Carter was on holiday when the robbery occurred and returned to find "a scene of wartime desolation" in the gallery.

It was a "low ebb of fortune and morale." "A scene out of a movie" was how the museum's then-assistant registrar and chief of the catalogue Pauline Gravel described it.

The skylight through which the burglars entered was usually connected to the security system, but a construction crew working at the building had dropped a plastic sheet over the alarm, neutralizing it.

A first guard was surprised about 1:30 a.m. He had just made his rounds on the second floor and was preparing to take a tea break when the intruders ordered him to the ground.

He didn't move fast enough and one of the bandits fired his sawed-off shotgun into the ceiling. The two other guards on duty came to investigate and they, too, were overpowered, bound and gagged and made to lie on the floor of what was then known as Arthur Lismer Hall.

By the time one of the guards had freed himself and called police, an hour had passed. The art and the intruders were gone. It was about 3 a.m. The thieves had pulled off the robbery in about 30 minutes and escaped.

The thieves demanded a ransom of 25 per cent of the value of the stolen objects, $500,000, but later lowered the figure to $250,000.

Carter demanded further proof that the robbers still had the goods and asked that they produce one of the paintings. He was directed to a locker in Central Station. There Youngson found the missing painting by Breughel (Landscape With Buildings and Wagon).

Telephone lines were tapped but the calls were never long enough to be traced. A rendezvous was arranged by Carter, who told the thieves an insurance adjuster -- in reality, a police officer -- would bring cash to a meeting in exchange for one of the paintings.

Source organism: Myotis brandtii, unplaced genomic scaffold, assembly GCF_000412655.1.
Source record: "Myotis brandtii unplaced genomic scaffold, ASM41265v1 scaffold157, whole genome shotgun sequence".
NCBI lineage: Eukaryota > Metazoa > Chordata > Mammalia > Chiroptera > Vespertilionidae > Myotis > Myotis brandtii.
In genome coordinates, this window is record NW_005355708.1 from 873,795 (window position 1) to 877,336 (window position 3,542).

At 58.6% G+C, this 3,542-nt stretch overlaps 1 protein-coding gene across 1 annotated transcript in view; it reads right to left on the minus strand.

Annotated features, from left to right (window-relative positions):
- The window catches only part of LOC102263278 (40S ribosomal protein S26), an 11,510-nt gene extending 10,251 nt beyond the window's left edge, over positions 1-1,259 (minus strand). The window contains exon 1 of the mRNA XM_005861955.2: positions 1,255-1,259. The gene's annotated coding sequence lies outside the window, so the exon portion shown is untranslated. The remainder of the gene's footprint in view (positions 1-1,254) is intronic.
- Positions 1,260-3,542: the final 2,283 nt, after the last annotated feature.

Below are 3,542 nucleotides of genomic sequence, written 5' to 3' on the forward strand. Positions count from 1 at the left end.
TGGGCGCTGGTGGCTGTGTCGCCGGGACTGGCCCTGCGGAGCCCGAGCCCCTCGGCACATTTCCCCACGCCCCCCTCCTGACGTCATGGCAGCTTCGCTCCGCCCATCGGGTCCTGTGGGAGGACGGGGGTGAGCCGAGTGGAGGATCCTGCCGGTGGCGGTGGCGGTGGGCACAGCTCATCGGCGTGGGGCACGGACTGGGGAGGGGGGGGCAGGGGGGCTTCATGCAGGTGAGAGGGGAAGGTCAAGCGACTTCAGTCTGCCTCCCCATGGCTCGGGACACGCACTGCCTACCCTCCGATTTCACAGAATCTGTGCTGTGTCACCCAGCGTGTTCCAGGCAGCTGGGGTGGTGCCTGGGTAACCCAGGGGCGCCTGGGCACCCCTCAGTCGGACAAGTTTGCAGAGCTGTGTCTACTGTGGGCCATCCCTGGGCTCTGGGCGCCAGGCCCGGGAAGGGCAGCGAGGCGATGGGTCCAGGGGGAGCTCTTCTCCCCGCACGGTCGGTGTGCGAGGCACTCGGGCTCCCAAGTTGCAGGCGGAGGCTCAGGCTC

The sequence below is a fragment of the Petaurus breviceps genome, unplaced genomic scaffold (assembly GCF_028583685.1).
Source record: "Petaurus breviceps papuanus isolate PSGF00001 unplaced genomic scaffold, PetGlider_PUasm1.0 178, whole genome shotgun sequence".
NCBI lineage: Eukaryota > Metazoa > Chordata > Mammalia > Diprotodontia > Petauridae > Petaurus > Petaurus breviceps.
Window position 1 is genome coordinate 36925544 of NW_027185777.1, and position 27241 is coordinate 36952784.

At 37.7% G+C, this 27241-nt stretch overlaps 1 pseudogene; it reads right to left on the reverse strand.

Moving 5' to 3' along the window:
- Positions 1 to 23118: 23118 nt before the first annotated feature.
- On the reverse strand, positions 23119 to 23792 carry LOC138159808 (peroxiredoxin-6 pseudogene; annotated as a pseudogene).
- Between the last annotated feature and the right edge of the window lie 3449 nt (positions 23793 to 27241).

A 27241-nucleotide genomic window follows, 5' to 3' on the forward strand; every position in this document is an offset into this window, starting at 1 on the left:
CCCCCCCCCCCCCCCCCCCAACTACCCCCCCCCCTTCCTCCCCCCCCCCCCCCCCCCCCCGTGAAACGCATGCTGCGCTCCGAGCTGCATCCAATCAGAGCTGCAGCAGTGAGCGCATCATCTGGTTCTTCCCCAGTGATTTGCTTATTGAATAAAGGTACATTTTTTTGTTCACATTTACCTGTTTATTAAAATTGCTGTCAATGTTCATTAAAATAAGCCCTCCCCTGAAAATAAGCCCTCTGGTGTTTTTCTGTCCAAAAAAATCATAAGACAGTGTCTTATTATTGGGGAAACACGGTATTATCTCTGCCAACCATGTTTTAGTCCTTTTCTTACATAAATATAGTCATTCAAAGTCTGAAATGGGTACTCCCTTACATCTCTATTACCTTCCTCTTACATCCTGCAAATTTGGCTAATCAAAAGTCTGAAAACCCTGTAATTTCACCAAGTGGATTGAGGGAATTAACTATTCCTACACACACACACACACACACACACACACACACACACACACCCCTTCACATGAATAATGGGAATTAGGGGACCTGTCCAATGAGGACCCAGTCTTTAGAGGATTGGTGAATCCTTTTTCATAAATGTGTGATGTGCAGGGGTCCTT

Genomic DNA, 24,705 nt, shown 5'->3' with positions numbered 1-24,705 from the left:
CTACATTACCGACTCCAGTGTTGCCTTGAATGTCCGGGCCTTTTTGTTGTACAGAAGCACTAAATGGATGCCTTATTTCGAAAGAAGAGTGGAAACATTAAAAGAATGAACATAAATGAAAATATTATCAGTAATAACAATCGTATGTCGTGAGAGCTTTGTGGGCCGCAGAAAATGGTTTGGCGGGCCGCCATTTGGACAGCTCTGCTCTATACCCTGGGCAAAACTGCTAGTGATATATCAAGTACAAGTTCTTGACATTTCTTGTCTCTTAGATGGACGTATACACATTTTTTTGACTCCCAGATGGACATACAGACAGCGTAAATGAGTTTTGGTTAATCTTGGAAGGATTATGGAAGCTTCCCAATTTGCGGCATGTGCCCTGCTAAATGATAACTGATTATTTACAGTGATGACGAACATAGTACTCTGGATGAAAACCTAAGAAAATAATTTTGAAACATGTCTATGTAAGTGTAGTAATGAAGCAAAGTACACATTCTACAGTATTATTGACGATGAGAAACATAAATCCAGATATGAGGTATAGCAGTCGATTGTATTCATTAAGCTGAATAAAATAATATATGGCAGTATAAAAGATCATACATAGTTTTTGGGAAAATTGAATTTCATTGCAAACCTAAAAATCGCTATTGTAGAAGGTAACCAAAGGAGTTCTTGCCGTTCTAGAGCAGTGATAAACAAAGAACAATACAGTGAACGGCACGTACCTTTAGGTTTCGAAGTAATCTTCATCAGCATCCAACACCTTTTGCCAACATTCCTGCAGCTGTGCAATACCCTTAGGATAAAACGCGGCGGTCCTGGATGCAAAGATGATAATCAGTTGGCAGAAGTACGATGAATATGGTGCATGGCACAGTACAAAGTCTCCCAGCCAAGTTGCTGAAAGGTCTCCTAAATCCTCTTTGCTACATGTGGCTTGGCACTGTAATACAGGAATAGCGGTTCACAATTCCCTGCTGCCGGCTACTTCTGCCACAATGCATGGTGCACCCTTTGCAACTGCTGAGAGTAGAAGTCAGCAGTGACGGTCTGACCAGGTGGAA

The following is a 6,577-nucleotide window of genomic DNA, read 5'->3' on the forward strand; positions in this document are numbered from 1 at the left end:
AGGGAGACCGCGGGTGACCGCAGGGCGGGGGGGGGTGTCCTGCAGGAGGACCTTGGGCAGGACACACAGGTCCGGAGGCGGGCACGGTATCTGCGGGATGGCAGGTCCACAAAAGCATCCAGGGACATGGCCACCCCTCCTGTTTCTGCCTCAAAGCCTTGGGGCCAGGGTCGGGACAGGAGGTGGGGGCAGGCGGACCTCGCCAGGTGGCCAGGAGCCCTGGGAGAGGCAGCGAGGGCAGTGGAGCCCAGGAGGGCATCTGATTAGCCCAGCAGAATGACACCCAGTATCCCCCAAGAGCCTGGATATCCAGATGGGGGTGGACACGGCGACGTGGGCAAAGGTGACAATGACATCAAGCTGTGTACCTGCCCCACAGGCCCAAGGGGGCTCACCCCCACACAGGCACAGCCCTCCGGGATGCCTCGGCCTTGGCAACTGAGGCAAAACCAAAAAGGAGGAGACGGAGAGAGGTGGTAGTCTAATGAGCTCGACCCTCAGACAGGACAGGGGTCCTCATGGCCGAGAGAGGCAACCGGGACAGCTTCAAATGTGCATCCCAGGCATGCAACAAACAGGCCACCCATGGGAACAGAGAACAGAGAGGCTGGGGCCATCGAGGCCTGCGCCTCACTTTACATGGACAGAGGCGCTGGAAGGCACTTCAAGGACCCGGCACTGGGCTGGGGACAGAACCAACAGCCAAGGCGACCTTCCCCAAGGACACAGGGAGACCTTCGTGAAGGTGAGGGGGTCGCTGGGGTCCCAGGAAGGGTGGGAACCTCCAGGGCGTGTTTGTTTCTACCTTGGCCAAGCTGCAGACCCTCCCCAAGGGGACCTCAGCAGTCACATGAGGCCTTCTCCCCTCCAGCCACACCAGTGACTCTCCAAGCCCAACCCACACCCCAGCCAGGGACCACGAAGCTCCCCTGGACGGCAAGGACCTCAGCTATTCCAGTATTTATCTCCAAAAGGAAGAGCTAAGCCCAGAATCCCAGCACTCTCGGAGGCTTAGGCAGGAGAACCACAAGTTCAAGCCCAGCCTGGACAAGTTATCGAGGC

The meeting was aborted, however, when a police patrol car was spotted nearby.

Art Hostage comments:

I wonder how many times these paintings have been offered back to the Montreal Museum via Police, but Police would not santion a deal/buy back ??????????????
I have put out the word to the Underworld, (I know a major underworld figure who has dealt in Canada, knows all the big criminal players) that Art Hostage is keen to hear if Authorities have been offered these pictures over the years but refused.
Also I want to know the current location of these stolen artworks, don't everyone !!
Unfortunately in 1972 current FBI Icon Robert Wittman was a young man and not the Worlds Greatest Art Sleuth as he is today.

Bloody shame, Bob Wittman would have got the Montreal pictures back and not allowed the sting to be exposed.

However, this case should act as a warning to those who seek to try and recover just one or two of the Stolen Gardner paintings.